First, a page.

In 24 Communes, the Only Choice Is CPP

Phnom Penh communes where the CPP is running uncontested in this week's election.
Phnom Penh communes where the CPP is running uncontested in this week's election. (Michael Dickison/VOD)

Tens of thousands of voters will enter polling booths on June 5 to vote on a ballot with only one party to choose from: In 24 communes, including eight in Phnom Penh, the ruling CPP is the only available choice.

National Election Committee documents show the CPP running unopposed in a cluster of communes around Phnom Penh’s O’Russei market and Olympic Stadium as well as a smattering in Kampong Cham, Pursat, Ratanakiri and four other provinces. For some residents, the lack of choice is a disappointment. For the largest opposition party, it points to irregularities. And for a sitting commune chief, it means an admittedly easy campaign and reelection.

Pov Samoch, the commune chief of Phnom Penh’s Phsar Depot I who will be running unopposed on June 5, said she hasn’t done a lot of campaigning because there was only one party in her commune.

“We don’t need to campaign much,” Samoch said. “But we’re not silent. We’ve invited people to go vote, even though there’s only one party, to express their opinions.”

According to Samoch, other parties were not contesting the commune because they couldn’t find enough candidates. In O’Russei I, CPP commune chief candidate Chea Sophin said the same of other parties in his commune.

The Candlelight Party disputes that characterization, however. Two months ago, the municipal election committee rejected the opposition party’s submission of candidates in Phsar Depot I, a decision that was upheld by the National Election Committee on April 1.

And Sor Longdeth, Candlelight’s executive for Phnom Penh, said O’Russei I was among several communes where elections officials had disqualified candidates based on ruling party complaints.

Initially, Candlelight said it had submitted candidates in all but three of the country’s 1,652 communes, but over weeks of NEC hearings has ended up 29 communes short. The process was riddled with accusations of pressure and bribes from the ruling party.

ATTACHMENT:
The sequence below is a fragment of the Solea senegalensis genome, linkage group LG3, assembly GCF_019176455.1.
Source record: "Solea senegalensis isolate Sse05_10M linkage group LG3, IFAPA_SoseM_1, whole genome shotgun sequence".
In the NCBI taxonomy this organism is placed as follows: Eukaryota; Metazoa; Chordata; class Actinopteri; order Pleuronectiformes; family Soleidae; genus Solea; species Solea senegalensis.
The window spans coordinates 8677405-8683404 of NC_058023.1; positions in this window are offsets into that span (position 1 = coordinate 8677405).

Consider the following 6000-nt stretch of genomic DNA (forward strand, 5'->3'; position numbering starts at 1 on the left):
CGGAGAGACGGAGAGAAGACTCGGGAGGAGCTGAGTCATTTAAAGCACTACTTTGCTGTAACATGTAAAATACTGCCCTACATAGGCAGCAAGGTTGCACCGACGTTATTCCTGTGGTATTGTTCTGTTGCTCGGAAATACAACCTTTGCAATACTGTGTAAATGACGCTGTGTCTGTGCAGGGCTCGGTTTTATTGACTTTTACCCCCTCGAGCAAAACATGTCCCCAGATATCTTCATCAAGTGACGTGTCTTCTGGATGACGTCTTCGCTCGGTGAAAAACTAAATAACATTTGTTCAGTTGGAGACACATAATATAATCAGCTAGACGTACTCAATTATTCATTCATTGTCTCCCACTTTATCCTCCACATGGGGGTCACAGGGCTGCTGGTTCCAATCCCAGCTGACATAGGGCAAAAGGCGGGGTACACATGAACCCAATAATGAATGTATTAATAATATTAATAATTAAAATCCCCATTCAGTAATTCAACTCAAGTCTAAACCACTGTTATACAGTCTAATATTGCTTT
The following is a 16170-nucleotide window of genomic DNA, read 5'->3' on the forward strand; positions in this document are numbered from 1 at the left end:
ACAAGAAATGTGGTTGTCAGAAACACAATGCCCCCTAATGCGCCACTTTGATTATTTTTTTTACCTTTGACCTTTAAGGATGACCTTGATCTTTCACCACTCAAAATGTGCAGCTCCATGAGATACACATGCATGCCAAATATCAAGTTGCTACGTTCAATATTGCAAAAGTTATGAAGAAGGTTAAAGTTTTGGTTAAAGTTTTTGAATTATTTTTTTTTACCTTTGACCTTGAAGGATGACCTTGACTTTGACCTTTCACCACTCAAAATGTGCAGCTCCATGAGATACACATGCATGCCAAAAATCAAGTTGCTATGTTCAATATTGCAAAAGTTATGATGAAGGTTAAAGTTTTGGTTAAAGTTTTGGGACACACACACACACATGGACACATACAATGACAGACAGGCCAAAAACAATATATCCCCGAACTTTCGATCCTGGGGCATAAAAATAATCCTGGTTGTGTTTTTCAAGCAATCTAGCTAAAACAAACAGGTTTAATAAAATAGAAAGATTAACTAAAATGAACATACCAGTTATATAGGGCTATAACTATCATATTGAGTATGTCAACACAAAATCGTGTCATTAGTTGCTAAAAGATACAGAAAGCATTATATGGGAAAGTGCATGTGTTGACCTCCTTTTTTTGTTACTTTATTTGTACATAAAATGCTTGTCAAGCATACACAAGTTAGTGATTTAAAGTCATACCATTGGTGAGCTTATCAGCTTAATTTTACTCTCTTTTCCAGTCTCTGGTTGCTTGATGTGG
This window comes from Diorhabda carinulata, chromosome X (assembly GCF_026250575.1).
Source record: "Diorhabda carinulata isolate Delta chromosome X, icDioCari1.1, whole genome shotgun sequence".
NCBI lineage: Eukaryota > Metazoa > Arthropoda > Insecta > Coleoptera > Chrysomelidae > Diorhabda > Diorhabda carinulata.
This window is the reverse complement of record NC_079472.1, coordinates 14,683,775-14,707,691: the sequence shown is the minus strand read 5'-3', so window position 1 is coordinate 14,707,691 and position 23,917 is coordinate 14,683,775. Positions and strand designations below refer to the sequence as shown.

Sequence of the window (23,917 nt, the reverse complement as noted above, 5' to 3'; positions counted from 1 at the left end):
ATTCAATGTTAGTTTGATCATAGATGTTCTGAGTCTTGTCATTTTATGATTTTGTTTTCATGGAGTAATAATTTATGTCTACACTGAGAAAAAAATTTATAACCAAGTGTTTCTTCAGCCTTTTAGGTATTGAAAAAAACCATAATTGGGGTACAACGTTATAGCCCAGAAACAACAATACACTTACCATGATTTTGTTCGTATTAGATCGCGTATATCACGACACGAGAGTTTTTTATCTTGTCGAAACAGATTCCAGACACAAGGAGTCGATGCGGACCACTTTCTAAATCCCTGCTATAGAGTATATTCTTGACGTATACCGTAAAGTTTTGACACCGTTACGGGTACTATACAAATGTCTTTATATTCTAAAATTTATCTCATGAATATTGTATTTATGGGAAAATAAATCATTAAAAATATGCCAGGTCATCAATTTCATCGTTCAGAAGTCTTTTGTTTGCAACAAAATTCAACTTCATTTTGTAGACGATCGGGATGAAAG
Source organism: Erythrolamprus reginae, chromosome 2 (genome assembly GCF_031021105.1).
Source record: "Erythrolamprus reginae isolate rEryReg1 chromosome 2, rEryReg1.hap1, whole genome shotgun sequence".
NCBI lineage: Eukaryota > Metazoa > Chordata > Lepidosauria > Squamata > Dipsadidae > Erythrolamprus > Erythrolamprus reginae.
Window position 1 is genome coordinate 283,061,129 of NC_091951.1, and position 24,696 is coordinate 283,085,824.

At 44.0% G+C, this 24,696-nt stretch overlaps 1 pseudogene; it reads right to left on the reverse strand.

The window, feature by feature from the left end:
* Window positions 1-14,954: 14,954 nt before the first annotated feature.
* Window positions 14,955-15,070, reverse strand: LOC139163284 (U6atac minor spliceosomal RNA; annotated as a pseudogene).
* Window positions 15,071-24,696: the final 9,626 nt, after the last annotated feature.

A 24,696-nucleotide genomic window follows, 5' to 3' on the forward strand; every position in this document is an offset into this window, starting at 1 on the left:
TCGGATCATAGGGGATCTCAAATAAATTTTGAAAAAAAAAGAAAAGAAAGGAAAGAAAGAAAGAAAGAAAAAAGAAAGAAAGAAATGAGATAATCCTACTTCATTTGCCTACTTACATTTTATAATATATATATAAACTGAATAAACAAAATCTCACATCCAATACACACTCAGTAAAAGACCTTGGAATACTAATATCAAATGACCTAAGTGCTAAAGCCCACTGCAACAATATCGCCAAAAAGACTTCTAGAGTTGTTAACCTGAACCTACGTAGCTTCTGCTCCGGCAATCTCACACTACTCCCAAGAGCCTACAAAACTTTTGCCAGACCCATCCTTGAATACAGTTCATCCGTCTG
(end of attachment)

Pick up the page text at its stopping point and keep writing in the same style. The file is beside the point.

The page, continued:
Many of the complaints accused candidates of being illiterate.

“They use CPP people to file the complaint, so it was unfair for us since that time,” Longdeth said, alleging some of Candlelight’s candidates had been bought off amid the complaints. “All of those eight communes were dissolved.”

CPP supporters campaign in Phnom Penh on May 21, 2022. (Hean Rangsey)

Last week, commune-election campaigning was active around the capital, including the ruling CPP’s billboards displayed throughout the city’s street corners. In an alley near O’Russei market, Yim Chean, 66, said she had heard there was only one party contesting in her commune of O’Russei II.

“I feel disappointed because we don’t have options to choose from — there’s only one. If there were two, we could consider: this one or that one?” Chean said. “I don’t want to have only one because, as a citizen, we should have the right to choose.”

Sou Chanthy, a resident in Phsar Depot I, said she also wanted to see other parties competing, but it wouldn’t change her vote.

“I want to know about other new candidates and what they discuss, but I’ve seen only the CPP” campaigning, Chanthy said.

Nevertheless, it could be good to have no competition as rivalries can cause turmoil in the country, she said.

“Like we saw before, when there was strong competition, it led to turmoil and demonstrations,” Chanthy said. “When there is turmoil, the price of goods increases.”

She said she did not want to say anything more. “When we have many ideas, we make more mistakes,” she said.

Another resident of a CPP-only commune, Hang Sophy, 37, of Boeng Trabek, said she would vote, but didn’t really care about the choices since making money was her priority.

“I don’t know. I feel normal. What I care about is earning income for my children,” Sophy said while preparing her broiled chicken stall. “Let them decide.”

The eight Phnom Penh communes where the CPP is running unopposed are Boeng Trabek, Mittapheap, Monorom, O’Russei I, O’Russei II, Phsar Depot I, Phsar Doeum Kor and Toul Svay Prey I. The CPP won six of those communes in 2017, to the opposition CNRP’s two. The votes were close: Across the eight communes, the CPP received 18,541 votes; the CNRP 18,492.

There are also seven CPP-only communes in Ratanakiri, three in Pursat, two in Kampong Cham and one each in Koh Kong, Mondulkiri, Preah Vihear and Svay Rieng.

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